Lojong Point 6: Disciplines

This group of slogans is connected with the perfection of wisdom, prajnaparamita. They are connected with sharpening our awareness to help us work with ourselves. Wisdom cuts through ignorance. We are cultivating a sense of awareness and mindfulness that will develop us on the bodhisattva path. It’s our sense of wisdom that allows us to carry these slogans through our lives. As we go forward with the slogans, you’ll notice they are increasingly more straightforward. The first 22 provided a solid foundation for us.

23. Always Abide By The Three Basic Principles

These are the three basic principles:

Keep the two vows: this refers to refuge and bodhisattva vows, keeping them completely.

Refrain from outrageous action: this means we aren’t using our practice as a means to gain attention. We aren’t trying to be martyrs here. We are just trying to be.

Develop patience: don’t be in a hurry to become something. People have a tendency to learn teachings like these and to want to become great saints or sages. We are just trying to be.

24. Change Your Attitude

The point of this slogan is to change our point of view. We want to change our attitude so that we focus on others before ourselves. This refers to our attempts to control others and to always cherish ourselves first. We want to tame our minds so we aren’t pushing people around all the time.

25. Don’t Talk About Injured Limbs

Injured limbs refers to someone else’s physical or psychological defects. It’s simply the realization that we don’t have a reason to point out the faults of others. We’re all human and we all have flaws.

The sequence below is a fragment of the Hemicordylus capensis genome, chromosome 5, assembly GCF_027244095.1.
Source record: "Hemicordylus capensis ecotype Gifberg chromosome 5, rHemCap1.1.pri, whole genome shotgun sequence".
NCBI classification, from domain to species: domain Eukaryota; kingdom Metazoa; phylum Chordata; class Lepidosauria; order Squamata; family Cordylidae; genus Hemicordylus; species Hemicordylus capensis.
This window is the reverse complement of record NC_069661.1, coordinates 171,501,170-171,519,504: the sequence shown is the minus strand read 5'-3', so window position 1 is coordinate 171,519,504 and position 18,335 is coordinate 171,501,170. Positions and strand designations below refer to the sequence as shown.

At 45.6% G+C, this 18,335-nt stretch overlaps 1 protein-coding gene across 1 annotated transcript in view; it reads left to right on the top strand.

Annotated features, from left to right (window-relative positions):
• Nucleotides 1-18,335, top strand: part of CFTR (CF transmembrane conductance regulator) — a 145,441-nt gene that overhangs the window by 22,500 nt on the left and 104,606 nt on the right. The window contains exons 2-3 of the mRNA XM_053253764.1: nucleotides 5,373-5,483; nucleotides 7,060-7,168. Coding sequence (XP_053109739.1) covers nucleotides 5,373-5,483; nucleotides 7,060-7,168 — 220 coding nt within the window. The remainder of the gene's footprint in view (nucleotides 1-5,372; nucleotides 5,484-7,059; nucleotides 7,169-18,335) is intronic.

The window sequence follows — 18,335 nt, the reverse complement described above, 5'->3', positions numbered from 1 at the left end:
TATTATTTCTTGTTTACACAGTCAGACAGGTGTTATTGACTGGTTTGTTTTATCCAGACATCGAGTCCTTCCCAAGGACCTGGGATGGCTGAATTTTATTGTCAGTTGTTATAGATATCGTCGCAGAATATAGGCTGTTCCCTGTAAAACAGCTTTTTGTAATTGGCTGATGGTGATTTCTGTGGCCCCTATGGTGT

26. Don’t Ponder Others

This is connected to number 25. Pondering others means picking on their shortcomings after they wrong us. We can obsess about it when someone does something wrong, or we can get on with our lives.

27. Work With The Greatest Defilements First

The defilements are the obstacles to our growth that are within us. Whatever our greatest defilement is would be the one we want to work on the most. Our greatest defilement could be anger, attachment, pride, jealousy, etc. Working with the greatest defilements means working with the most important problems that we have. The idea is that we are doing whatever work is hardest first, rather than avoiding our most difficult issues thinking we will deal with them later.

28. Abandon Any Hope Of Fruition

We don’t want to think of our lojong practice as goal oriented. Forget about the possibility of transforming yourself to the best person in the world because of your training. We aren’t practicing so that we can become masters and get some kind of fame and adoration. We are practicing just to practice.

29. Abandon Poisonous Food

If we are practicing as another way to feed our ego, giving up your ego to build your ego, then it’s like we are eating poisonous food. Thinking that you’re doing this so you can become the best meditator ever is a mistake. If the practice is motivated by a wish for personal achievement, then we are thinking of things in the wrong way.